A lot of people have started to do their own neutral palettes – how do you keep Urban Decay’s Naked fresh and different in the marketplace?
Well, I think we need to always be reinventing, and I think people don’t know what we’re going to do next. So, I don’t know that we keep doing the same case over and over or we organize the shadows the same way – I think we can always tweak things. And, I think one of the philosophies that we live by here is that nothing’s ever done. It was a moment that I had a few years ago, it was right after I met Tim [Ed Note: Tim Warner, GM] and I was standing at our display in Sephora. I was like, ‘If I just get this panel changed, and this product launched, and then these strips changed out and it will be done.’ But then it hit me and I was like ‘Oh my god, but it’s never going to be done.’ And it was a really freeing thought, because you’re always trying to get to the end of the journey, but when you realize the journey is never finished, and it’s a constant thread of evolution, it’s really freeing. You’re not like so tied to your goal anymore, your goal is your goal, but it can change as needed. And I think I look at Naked the same way. I wouldn’t say I wouldn’t relaunch the original Naked palette – maybe I’ll tweak a shade or two, maybe I’ll change the case. I think it could be done better. I look at it now and I’m like, ‘Oooh, I’d do that better.” So, as long as you’re willing to be critical of your own work, and you’re willing to look forward at new technologies that are available both packaging and formula-wise, and say ‘let’s do it better, let’s reinvent it’, then I think you’re always going to be able to keep it fresh and different and keep everyone guessing about what you’re going to do next.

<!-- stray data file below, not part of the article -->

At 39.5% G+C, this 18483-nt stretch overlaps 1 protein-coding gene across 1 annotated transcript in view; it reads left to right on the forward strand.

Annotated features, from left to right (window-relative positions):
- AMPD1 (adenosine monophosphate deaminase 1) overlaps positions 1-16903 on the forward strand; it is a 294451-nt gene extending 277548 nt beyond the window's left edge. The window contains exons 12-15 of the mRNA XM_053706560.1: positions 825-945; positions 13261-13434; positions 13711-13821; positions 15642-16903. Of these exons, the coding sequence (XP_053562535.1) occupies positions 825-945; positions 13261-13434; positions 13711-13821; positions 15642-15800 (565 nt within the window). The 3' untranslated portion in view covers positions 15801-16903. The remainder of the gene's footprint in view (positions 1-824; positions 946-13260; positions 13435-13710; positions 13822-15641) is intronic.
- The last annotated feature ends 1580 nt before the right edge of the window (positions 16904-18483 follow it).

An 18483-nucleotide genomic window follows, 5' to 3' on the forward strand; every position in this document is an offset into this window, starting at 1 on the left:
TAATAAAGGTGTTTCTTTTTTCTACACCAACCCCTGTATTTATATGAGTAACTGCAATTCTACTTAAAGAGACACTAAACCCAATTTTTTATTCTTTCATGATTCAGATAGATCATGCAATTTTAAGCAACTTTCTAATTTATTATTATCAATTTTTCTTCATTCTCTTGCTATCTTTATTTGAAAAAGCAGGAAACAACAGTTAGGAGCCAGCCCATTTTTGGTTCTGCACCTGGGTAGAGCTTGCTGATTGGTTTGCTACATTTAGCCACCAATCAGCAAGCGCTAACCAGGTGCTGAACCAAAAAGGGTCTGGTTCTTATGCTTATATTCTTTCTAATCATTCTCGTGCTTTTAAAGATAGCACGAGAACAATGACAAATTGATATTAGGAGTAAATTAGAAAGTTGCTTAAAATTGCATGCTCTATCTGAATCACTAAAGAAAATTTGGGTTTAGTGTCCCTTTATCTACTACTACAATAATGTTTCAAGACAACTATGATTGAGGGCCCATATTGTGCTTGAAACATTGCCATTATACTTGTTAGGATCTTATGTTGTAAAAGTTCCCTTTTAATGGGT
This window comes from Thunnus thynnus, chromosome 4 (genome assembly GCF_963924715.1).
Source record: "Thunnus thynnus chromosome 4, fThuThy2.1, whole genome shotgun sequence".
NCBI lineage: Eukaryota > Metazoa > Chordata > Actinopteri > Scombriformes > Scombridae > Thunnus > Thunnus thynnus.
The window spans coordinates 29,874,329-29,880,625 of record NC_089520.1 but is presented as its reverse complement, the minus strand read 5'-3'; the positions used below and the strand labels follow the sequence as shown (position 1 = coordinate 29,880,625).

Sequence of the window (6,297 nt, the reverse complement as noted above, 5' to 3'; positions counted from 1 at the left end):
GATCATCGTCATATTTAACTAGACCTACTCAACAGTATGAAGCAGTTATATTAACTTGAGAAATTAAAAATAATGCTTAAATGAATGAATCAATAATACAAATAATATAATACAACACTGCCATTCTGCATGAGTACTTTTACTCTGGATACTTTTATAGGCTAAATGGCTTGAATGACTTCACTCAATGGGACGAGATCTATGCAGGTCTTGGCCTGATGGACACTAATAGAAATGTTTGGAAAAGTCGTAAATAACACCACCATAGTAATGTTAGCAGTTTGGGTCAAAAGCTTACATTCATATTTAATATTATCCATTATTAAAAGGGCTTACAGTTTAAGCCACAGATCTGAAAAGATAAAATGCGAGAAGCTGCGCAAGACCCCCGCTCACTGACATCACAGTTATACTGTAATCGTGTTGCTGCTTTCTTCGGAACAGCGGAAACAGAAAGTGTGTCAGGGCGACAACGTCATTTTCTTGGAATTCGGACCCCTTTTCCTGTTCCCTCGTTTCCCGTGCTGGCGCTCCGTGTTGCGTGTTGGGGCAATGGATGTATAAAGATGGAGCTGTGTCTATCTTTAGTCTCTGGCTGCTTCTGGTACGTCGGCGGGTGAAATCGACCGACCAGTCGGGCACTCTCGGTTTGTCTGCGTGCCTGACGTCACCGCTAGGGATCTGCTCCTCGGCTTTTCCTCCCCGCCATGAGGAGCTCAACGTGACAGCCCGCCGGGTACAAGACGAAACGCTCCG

What has been your primary goal with Naked overall?
My prime goal with Naked was I wanted an amazing neutral palette that you could take anywhere and have a variety of looks, that you felt it was all the neutrals you needed, and it has evolved from there obviously. My prime goal with it now, is I love that Naked introduces new people to our brand. And that’s what we really found out – it is the gateway drug. Someone asked me what my gateway drug was, and Naked is the gateway drug for Urban Decay. I love that people come to us, and then they discover the 24/7 pencils, and then they discover Perversion Mascara and then they discover our lipsticks and then they become true Urban junkies. And I think that’s the most exciting thing about Naked. And for a regular Urban costumer, I think everyone has a need for neutrals, and this gives her a non-boring option for getting her neutral fix.
What can we expect of Naked in the future?
We’re always looking for different ways to do Naked in a more cool and interesting way, and I think the thing you have to remember is products are really cyclical. So, that original Naked palette, it’ll peak – everything is always peaking or falling. So you can’t have this attachment to it, and you also have to be ready from a business standpoint to say it would be great if this fired from all cylinders all the time, but that isn’t always the case, so what else are we going to do?
And finally, what do you want a consumer to think the moment they see a Naked product?
I want them to think, those are all beautiful colors I could wear, and they’re kind of kick-ass.